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Annie Hall (1977)

by on 2011/02/13

“Life is divided into the horrible and the miserable.”

* * * * *

Annie Hall is hands down my all-time favourite movie. I watched it first at a very formative age, and every last bit of it crawled in under my skin and became a part of me. With each subsequent viewing, the biochemical changes deepen.

In fact, I’ll go so far as to say that everything I know about being a lady person was informed by Annie Hall. This film is why I tend to tell rambly stories that start in the middle and go nowhere. Or Annie Hall made me feel good about this inherent tendency of mine. It is really hard to say.

A study of relationships and life itself, Annie Hall takes its audience through the genesis, growth and eventual death of a relationship between Alvy Singer (Woody Allen), a depressive comedian and Annie Hall (Diane Keaton), flaky, charming, sometime nightclub singer.

Married several times, Alvy has an uneasy relationship with relationships. Once he finds himself in one, he wants out. “I think it appears originally in Freud’s ‘Wit and Its Relation to the Unconscious,’ and it goes like this – I’m paraphrasing – um, ‘I would never want to belong to any club that would have someone like me for a member.’ That’s the key joke of my adult life, in terms of my relationships with women.”

There are ways that I feel like the film’s hero Alvy, the neurotic, obsessive pessimist. He’s obsessed with death and suffering. He enjoys wading around in the darkest possible subjects. He’s convinced of the meaninglessness of life. He both wants love and wants to run far, far away from love.

The ways in which I am like Annie are as follows:

  • We both grew up around or close to cows. Annie was born in Chippewa Falls, WI. I grew up in darkest Northern Alberta on a ranch.
  • We tell meandering rural gothic stories about sudden death or dismemberment that are hilarious and sensical to us and only us. The non-rural audience finds them horrifying. In fact, I can silence an entire room. Annie silenced Alvy with her story of the shell-shocked, narcoleptic Army vet dying while waiting for his free Thanksgiving turkey. I have hundreds of stories just like that one.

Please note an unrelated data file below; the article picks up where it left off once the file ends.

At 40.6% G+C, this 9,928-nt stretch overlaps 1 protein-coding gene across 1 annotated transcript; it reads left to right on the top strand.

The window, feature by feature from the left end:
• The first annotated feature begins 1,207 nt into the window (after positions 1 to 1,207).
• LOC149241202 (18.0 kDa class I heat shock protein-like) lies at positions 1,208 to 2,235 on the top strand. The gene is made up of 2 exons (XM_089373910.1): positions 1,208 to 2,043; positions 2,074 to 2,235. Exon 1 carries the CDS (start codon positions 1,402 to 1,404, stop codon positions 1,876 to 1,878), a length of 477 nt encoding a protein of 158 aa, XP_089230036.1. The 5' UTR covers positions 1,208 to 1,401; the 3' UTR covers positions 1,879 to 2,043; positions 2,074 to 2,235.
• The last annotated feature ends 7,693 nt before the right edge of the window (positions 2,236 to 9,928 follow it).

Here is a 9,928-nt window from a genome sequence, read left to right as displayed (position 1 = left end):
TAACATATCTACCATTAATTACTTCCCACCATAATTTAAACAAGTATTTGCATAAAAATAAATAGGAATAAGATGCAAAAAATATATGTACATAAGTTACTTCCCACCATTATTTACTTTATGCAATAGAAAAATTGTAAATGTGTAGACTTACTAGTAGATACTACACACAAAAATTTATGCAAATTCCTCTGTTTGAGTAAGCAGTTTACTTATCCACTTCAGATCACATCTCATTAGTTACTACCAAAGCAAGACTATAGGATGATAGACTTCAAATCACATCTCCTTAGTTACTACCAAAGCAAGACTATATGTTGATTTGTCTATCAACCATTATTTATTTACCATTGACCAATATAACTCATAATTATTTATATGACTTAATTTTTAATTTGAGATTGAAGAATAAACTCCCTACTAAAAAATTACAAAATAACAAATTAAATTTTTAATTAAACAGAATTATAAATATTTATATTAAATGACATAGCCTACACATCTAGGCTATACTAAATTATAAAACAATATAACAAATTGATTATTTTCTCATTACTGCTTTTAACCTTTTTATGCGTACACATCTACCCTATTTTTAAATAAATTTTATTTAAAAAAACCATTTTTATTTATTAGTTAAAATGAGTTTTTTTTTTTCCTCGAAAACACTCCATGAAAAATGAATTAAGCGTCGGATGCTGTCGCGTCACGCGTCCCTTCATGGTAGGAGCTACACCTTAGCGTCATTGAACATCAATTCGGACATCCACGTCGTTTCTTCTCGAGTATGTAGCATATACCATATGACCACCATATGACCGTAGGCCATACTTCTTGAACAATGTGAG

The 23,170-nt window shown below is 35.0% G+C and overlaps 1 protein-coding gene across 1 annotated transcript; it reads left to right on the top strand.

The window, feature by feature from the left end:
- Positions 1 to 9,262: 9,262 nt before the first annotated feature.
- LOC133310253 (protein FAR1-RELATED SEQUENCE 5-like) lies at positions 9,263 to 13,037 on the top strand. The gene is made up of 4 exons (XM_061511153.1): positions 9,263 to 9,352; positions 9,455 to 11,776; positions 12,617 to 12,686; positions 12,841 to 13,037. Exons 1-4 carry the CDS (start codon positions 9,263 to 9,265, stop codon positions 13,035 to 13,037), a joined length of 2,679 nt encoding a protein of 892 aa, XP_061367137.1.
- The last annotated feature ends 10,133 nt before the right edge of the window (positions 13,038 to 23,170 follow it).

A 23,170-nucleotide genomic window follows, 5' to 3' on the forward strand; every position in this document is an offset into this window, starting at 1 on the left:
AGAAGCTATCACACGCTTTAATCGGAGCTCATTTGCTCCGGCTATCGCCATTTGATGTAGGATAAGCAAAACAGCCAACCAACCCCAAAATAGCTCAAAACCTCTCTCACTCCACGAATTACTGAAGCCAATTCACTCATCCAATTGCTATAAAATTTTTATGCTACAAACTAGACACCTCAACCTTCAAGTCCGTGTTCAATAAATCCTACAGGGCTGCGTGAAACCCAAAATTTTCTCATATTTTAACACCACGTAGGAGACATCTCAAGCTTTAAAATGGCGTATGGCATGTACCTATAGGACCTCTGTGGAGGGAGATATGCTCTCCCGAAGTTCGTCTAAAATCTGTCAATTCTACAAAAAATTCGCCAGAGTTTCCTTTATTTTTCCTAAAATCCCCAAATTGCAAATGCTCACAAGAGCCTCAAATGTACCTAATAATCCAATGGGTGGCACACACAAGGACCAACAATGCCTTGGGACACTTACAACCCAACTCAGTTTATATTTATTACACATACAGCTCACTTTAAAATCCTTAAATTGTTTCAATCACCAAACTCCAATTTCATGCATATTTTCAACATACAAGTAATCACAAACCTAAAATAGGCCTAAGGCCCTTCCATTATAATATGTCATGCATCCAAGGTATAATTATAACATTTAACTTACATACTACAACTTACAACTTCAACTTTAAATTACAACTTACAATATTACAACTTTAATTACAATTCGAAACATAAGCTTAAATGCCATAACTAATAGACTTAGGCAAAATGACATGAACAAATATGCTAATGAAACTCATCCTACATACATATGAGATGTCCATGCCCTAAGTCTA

• We both have a history of purchasing black soap.
  • Like Annie, I tend to be a tad swervy as a driver, and overall, I am rather heavy-footed (both braking and accelerating). You know, so passengers have told me or perhaps more accurately, screamed in alarm at me.
  • I frequently use the word ‘neat’ as well. And if really pushed, ‘neato.’ Annie is criticized by Alvy for consistently using these “Chippewa Falls expressions.”
  • Intelligent, complex, prickly men both terrify and fascinate me. Annie is drawn to Alvy like a little impulsive moth to the peevish flame.
  • I also tend to spill food and drink on people while entertaining. Witness Annie’s first full-blown …er, conversation with Alvy when she pours day-old, uncorked white wine on his hand.
  • I love hats. Ankle-length skirts. And ties.
  • I can be intermittently charming and consistently infuriating.
  • I’m soft on lateness.

This movie is everything I love about Woody Allen and more. It is one of his most accomplished works, making use of childhood flashbacks, animated and fantasy sequences (“I happen to have Mr. McLuhan right here”), and breaking through the fourth wall to address the audience. Annie Hall is distilled and bottled pure charm. It is a funny, true and brilliant work of art.

There are moments in Annie Hall I think about often. One is the classic scene in Annie’s brother Duane’s room, where Duane (Christopher Walken) confesses to Alvy that he’s drawn to the idea of driving his car into oncoming traffic. Walken says with Dead Zone intensity: “I can anticipate the explosion. The sound of shattering glass. The flames rising out of the flowing gasoline.”

To which Alvy replies: “Right. Well, I have to – I have to go now, Duane, because I, I’m due back on the planet Earth.” And then Duane drives Alvy and Annie to the airport.

More than laughs, there is great, ageless wisdom in this movie. There is more wisdom in Annie Hall than I have found in the shopping carts full of relationship and self-help books I have read over the years.

The wisdom of the ages is particularly present in the film’s final lines: 

“I thought of that old joke, you know, the, this, this guy goes to a psychiatrist and says, ‘Doc, uh, my brother’s crazy, he thinks he’s a chicken,’ and uh, the doctor says, ‘Well why don’t you turn him in?’ And the guy says, ‘I would, but I need the eggs.’ Well, I guess that’s pretty much now how I feel about relationships. You know, they’re totally irrational and crazy and absurd and – but uh, I guess we keep going through it because most of us need the eggs.”

Happy Valentine’s Day Annie and Alvy.

* * * * *

93 minutes

PG for some language, VPLs (visible panty lines) and the discussion of a large vibrating egg

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